Robert Hampton

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26th March 2013

Capital Letters
Posted by at 11.48pm | Out and About, Trains | No responses

Giant London Underground roundelSo, London then.

I was there over the weekend of 16-18 March at the invitation of likeable Finchley-dweller Ian Jones, who zeroed in on an idle Tweet of mine like a ninja. On the first day of my week off work, I found myself on a Virgin train down to the Smoke.

Disaster struck early in the trip, as the Northern Line through Finchley was closed for engineering works. So, to actually get to Ian’s home, I faced the prospect of a rail replacement bus from Golders Green. First problem was actually finding where the bus stopped – Golders Green station has a row of bus stops right outside the station entrance, but of course the Tube replacement service didn’t stop there. No, you had to turn right out of the station, walk along a footpath, cross a road and board the bus at a temporary stop underneath a railway bridge. MAKES SENSE.

The line was, in fact, closed so London Underground could test the new Northern Line signalling system. Excitingly, for much of the weekend we could see a constant procession of test trains from Ian’s kitchen (which looks out onto the railway line). Less exciting was the fact that they went at about 5 mph and kept stopping and starting. Clearly all is not well with the new computers yet.

Undeterred by the lack of trains, we set out to explore some of the capital’s transport delights. Ian, in case you didn’t know, is the author of the excellent 150 great things about the Underground blog, and was keen to show me some of his favourite places. I will freely admit that a good proportion of the weekend was spent wallowing in our mutual transport geekiness.

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18th May 2010

The man on the Clapham (and Balham, Streatham, etc) Omnibus
Posted by at 1.18pm | In the News | 1 response

We finally have the answer to a question which has puzzled scientists for decades: what would happen if Boris Johnson invented a bus?

It’s only at the design stage, so it’s quite hard to judge, but I can’t see it achieving the same iconic status as the Routemaster. I’m also yet to be convinced that it is needed, other than to satisfy Boris’s anti-bendybus dogma.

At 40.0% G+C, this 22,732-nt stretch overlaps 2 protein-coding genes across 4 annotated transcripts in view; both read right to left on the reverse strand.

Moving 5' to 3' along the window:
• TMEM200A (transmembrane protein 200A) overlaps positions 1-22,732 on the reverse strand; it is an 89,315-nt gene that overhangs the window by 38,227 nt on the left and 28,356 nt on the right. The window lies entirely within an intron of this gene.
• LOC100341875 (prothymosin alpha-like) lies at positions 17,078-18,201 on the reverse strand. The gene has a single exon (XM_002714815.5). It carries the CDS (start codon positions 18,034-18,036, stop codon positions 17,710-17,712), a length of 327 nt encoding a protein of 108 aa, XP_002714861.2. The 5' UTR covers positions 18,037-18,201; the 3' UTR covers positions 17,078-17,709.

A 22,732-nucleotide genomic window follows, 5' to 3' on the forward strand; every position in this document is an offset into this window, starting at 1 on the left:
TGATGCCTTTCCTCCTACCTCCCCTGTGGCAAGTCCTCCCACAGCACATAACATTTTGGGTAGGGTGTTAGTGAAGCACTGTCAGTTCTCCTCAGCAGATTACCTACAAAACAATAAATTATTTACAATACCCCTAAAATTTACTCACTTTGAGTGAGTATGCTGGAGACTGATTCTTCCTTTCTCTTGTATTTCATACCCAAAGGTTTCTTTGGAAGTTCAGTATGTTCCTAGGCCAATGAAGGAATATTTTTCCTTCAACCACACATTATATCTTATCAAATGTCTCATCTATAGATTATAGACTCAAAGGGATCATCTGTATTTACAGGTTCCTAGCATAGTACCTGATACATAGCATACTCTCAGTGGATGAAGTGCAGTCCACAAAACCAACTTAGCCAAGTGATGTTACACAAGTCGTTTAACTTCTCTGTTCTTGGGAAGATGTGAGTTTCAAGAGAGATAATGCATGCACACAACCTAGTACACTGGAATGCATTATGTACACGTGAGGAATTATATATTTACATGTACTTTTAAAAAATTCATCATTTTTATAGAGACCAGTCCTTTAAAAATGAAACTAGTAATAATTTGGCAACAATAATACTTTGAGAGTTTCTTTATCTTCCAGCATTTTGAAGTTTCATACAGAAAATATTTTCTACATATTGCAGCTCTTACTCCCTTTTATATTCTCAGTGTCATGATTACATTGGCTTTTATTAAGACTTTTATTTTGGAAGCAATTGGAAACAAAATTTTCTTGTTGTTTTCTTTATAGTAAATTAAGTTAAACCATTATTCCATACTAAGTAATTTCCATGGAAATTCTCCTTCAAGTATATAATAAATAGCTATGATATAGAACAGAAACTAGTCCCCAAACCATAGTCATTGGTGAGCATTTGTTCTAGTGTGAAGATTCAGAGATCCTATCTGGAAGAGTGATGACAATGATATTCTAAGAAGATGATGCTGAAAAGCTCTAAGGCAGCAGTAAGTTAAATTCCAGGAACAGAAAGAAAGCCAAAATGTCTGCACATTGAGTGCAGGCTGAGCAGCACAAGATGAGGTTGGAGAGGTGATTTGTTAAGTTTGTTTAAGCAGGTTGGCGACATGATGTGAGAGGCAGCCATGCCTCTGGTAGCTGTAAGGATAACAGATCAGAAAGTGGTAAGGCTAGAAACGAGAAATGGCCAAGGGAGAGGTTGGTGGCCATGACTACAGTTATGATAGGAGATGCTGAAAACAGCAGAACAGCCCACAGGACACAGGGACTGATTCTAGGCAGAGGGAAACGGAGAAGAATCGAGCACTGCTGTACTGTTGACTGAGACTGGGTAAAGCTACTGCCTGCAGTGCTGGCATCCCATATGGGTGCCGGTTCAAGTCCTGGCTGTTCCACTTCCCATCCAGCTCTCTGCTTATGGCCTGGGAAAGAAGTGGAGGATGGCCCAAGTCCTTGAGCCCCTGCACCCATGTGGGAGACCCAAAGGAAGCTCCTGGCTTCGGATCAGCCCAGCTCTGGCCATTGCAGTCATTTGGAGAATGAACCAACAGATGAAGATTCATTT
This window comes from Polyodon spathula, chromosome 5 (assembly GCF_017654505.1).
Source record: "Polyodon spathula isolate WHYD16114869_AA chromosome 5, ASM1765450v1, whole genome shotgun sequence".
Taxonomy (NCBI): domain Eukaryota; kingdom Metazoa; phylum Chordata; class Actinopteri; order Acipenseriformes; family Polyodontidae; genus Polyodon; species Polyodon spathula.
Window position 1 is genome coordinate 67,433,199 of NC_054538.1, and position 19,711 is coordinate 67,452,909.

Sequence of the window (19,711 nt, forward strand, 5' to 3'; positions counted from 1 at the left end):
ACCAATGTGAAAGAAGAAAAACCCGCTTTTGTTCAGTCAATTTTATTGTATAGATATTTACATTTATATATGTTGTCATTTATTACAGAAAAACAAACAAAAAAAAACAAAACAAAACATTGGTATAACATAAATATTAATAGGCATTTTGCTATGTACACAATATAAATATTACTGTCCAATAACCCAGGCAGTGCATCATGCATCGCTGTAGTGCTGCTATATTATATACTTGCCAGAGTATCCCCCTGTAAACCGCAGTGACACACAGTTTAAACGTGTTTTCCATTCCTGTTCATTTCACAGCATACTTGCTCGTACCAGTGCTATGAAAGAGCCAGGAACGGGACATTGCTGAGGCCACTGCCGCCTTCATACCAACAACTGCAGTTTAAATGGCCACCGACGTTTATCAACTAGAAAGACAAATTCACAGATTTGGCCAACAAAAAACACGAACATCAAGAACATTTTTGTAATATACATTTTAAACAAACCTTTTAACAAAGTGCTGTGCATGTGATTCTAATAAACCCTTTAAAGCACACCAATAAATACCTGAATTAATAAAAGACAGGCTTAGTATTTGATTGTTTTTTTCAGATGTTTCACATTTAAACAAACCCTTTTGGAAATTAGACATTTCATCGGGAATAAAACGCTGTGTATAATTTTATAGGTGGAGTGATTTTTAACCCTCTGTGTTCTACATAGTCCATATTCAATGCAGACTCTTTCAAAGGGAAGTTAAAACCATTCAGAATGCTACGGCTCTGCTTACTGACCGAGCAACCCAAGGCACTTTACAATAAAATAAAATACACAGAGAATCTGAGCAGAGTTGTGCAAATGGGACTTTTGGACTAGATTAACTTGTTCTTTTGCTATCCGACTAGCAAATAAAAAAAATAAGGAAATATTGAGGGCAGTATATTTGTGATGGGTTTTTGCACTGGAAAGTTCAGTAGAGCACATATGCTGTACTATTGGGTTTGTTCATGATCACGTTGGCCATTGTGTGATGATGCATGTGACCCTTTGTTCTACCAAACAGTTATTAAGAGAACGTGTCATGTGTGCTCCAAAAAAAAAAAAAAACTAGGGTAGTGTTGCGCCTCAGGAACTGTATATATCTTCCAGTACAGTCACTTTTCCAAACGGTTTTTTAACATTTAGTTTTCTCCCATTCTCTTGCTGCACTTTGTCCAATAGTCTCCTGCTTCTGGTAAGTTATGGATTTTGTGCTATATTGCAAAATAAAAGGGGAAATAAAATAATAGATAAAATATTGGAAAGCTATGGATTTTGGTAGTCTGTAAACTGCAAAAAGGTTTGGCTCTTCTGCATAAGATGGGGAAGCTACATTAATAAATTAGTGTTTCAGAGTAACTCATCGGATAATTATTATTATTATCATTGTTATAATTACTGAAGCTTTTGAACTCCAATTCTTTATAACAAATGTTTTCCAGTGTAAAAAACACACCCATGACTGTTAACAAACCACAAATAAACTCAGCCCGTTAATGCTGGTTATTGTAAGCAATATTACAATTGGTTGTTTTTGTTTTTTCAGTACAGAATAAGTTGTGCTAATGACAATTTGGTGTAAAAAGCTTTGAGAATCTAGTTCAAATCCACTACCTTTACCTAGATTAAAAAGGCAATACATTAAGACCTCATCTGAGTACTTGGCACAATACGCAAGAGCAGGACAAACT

In fact, watching the video I can’t help but think of that episode of The Simpsons where Homer is invited to design a car because he is allegedly in tune with what the average person wants… the resulting vehicle ends up being a hugely expensive flop.

Seriously, with three doors, two staircases and a wheelchair space, the lower deck is going to have room for approximately two passengers.

One postscript to the story is that about 20 ex-London bendybuses are heading to Liverpool to run services for Arriva, which caused the Echo to do a wonderful story about the DEATHTRAP BUS HORROR ON CITY STREETS (or words to that effect).

17th September 2009

New Tube
Posted by at 8.06pm | Trains | 4 responses

Londoners are up in arms about the new Tube map which has been redrawn to make it “less cluttered”. On that count it succeeds completely, largely thanks to tidying up the East London Line and getting rid of the little red dagger symbols that were sprinkled everywhere. Here’s a sample of before and after for you:-

Old Tube map

New Tube Map

The big change that has upset everyone is that the River Thames has disappeared. If it were a geographically accurate map this would be important, but it isn’t. As BBC blogger Mark Easton points out, the Tube map is designed for people who already know which station they’re going to and just need a simple diagram to know which lines to use. You don’t need to know where the river is for that.

So I think the new map is a huge improvement. It’s certainly better than the now permanently broken Merseyrail map, which after recent revisions has achieved the near impossible and made a simple network appear complicated.

Enjoy the new Tube map while you can, because Boris, with his keen eye for a bandwagon, has ordered the changes reversed.

13th July 2008

B-oyster-ous
Posted by at 4.33pm | Trains | No responses

Thousands of people using London’s public transport network may find their electronic Oyster card no longer works after a fault hit the system.[BBC]

This is why I’m glad Merseytravel haven’t introduced smartcards yet. All I have to worry about with a Saveaway is sticking the plastic cover down without leaving a little lump in it. God bless you, oh lottery-scratchcard-like travel pass!